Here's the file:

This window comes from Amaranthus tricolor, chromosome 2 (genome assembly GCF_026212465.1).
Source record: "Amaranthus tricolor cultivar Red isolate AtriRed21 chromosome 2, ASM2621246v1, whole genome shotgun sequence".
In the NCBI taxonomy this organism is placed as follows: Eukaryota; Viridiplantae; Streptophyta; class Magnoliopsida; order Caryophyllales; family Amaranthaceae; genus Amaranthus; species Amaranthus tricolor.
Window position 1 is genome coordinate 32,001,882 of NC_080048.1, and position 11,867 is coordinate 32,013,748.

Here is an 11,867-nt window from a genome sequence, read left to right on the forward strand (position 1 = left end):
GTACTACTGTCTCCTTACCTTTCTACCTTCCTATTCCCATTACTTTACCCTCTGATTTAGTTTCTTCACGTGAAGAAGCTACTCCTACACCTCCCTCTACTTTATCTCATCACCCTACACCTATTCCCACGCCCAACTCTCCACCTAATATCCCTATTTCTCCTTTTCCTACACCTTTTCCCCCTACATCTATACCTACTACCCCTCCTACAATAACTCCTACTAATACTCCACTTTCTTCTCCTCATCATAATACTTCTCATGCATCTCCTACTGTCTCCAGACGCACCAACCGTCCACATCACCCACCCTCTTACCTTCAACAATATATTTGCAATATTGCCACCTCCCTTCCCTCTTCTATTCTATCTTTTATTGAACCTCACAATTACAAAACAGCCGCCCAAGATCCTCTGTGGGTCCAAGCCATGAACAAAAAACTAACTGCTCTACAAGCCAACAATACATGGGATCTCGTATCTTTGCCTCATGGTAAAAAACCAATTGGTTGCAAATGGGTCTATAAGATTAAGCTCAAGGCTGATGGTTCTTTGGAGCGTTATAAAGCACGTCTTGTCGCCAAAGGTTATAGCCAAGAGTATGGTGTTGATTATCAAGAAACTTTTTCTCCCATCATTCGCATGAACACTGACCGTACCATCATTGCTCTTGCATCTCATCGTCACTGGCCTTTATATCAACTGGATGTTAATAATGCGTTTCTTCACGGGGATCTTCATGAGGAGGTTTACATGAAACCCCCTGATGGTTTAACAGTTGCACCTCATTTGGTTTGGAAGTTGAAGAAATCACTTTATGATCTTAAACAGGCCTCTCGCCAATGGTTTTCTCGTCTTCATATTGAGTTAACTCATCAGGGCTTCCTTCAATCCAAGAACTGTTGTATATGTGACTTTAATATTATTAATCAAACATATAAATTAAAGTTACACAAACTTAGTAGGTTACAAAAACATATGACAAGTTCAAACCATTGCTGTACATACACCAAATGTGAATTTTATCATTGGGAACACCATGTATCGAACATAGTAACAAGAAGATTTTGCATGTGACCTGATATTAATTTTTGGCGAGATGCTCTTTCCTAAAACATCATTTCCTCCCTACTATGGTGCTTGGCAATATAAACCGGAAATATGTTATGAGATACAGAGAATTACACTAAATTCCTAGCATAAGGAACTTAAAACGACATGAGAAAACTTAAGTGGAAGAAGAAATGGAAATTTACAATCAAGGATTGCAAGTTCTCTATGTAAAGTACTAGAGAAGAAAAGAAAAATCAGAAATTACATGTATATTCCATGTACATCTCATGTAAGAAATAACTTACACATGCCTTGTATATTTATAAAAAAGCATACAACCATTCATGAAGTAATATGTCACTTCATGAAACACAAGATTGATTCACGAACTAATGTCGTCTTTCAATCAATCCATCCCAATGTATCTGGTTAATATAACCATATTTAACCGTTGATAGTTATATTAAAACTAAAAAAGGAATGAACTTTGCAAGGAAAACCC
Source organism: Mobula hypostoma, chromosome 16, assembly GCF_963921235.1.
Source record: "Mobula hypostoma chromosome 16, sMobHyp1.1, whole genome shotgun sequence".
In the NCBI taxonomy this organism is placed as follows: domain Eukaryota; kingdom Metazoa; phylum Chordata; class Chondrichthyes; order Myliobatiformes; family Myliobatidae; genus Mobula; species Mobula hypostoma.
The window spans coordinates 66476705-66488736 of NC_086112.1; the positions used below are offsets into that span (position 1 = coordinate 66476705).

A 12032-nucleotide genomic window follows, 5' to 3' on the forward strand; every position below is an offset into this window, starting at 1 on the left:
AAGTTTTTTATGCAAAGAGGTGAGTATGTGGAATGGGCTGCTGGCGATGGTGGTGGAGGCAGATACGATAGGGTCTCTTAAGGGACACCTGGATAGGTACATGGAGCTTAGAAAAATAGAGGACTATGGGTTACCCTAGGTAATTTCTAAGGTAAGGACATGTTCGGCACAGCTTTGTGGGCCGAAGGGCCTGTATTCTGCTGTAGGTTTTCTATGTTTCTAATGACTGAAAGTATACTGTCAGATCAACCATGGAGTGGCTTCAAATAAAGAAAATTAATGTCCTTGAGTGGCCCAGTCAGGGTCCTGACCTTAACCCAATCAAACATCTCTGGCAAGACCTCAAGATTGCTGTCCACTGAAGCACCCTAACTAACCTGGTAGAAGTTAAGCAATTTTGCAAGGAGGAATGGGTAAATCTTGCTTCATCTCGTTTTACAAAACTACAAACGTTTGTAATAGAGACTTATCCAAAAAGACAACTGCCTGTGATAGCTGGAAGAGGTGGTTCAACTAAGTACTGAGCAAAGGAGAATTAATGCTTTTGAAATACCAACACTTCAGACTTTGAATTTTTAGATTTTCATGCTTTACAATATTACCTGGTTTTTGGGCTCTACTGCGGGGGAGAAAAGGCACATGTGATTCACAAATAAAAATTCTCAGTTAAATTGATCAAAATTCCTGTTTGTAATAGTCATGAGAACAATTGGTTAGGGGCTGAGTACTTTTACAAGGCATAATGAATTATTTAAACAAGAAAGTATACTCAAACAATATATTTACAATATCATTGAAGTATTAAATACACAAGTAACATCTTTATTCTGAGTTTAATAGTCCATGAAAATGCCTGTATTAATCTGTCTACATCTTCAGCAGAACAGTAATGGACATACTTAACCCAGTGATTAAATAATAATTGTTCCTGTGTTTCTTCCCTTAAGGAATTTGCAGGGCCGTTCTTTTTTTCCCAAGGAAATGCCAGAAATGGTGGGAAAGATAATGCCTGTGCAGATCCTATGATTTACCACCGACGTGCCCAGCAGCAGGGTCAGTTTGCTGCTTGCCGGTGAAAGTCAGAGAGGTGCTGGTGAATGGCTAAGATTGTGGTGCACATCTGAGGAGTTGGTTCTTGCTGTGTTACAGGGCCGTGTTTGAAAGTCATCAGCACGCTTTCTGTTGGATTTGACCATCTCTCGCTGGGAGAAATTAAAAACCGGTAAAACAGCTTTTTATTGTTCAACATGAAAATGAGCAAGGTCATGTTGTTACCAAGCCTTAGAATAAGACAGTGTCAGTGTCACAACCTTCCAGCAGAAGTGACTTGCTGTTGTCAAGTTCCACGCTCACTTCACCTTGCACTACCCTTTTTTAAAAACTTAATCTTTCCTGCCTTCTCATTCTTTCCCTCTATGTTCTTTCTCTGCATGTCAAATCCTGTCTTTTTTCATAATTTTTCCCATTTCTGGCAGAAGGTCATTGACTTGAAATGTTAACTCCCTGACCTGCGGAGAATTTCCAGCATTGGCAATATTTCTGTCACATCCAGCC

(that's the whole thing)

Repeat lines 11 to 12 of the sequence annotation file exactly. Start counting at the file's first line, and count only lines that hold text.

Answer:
A 12032-nucleotide genomic window follows, 5' to 3' on the forward strand; every position below is an offset into this window, starting at 1 on the left:
AAGTTTTTTATGCAAAGAGGTGAGTATGTGGAATGGGCTGCTGGCGATGGTGGTGGAGGCAGATACGATAGGGTCTCTTAAGGGACACCTGGATAGGTACATGGAGCTTAGAAAAATAGAGGACTATGGGTTACCCTAGGTAATTTCTAAGGTAAGGACATGTTCGGCACAGCTTTGTGGGCCGAAGGGCCTGTATTCTGCTGTAGGTTTTCTATGTTTCTAATGACTGAAAGTATACTGTCAGATCAACCATGGAGTGGCTTCAAATAAAGAAAATTAATGTCCTTGAGTGGCCCAGTCAGGGTCCTGACCTTAACCCAATCAAACATCTCTGGCAAGACCTCAAGATTGCTGTCCACTGAAGCACCCTAACTAACCTGGTAGAAGTTAAGCAATTTTGCAAGGAGGAATGGGTAAATCTTGCTTCATCTCGTTTTACAAAACTACAAACGTTTGTAATAGAGACTTATCCAAAAAGACAACTGCCTGTGATAGCTGGAAGAGGTGGTTCAACTAAGTACTGAGCAAAGGAGAATTAATGCTTTTGAAATACCAACACTTCAGACTTTGAATTTTTAGATTTTCATGCTTTACAATATTACCTGGTTTTTGGGCTCTACTGCGGGGGAGAAAAGGCACATGTGATTCACAAATAAAAATTCTCAGTTAAATTGATCAAAATTCCTGTTTGTAATAGTCATGAGAACAATTGGTTAGGGGCTGAGTACTTTTACAAGGCATAATGAATTATTTAAACAAGAAAGTATACTCAAACAATATATTTACAATATCATTGAAGTATTAAATACACAAGTAACATCTTTATTCTGAGTTTAATAGTCCATGAAAATGCCTGTATTAATCTGTCTACATCTTCAGCAGAACAGTAATGGACATACTTAACCCAGTGATTAAATAATAATTGTTCCTGTGTTTCTTCCCTTAAGGAATTTGCAGGGCCGTTCTTTTTTTCCCAAGGAAATGCCAGAAATGGTGGGAAAGATAATGCCTGTGCAGATCCTATGATTTACCACCGACGTGCCCAGCAGCAGGGTCAGTTTGCTGCTTGCCGGTGAAAGTCAGAGAGGTGCTGGTGAATGGCTAAGATTGTGGTGCACATCTGAGGAGTTGGTTCTTGCTGTGTTACAGGGCCGTGTTTGAAAGTCATCAGCACGCTTTCTGTTGGATTTGACCATCTCTCGCTGGGAGAAATTAAAAACCGGTAAAACAGCTTTTTATTGTTCAACATGAAAATGAGCAAGGTCATGTTGTTACCAAGCCTTAGAATAAGACAGTGTCAGTGTCACAACCTTCCAGCAGAAGTGACTTGCTGTTGTCAAGTTCCACGCTCACTTCACCTTGCACTACCCTTTTTTAAAAACTTAATCTTTCCTGCCTTCTCATTCTTTCCCTCTATGTTCTTTCTCTGCATGTCAAATCCTGTCTTTTTTCATAATTTTTCCCATTTCTGGCAGAAGGTCATTGACTTGAAATGTTAACTCCCTGACCTGCGGAGAATTTCCAGCATTGGCAATATTTCTGTCACATCCAGCC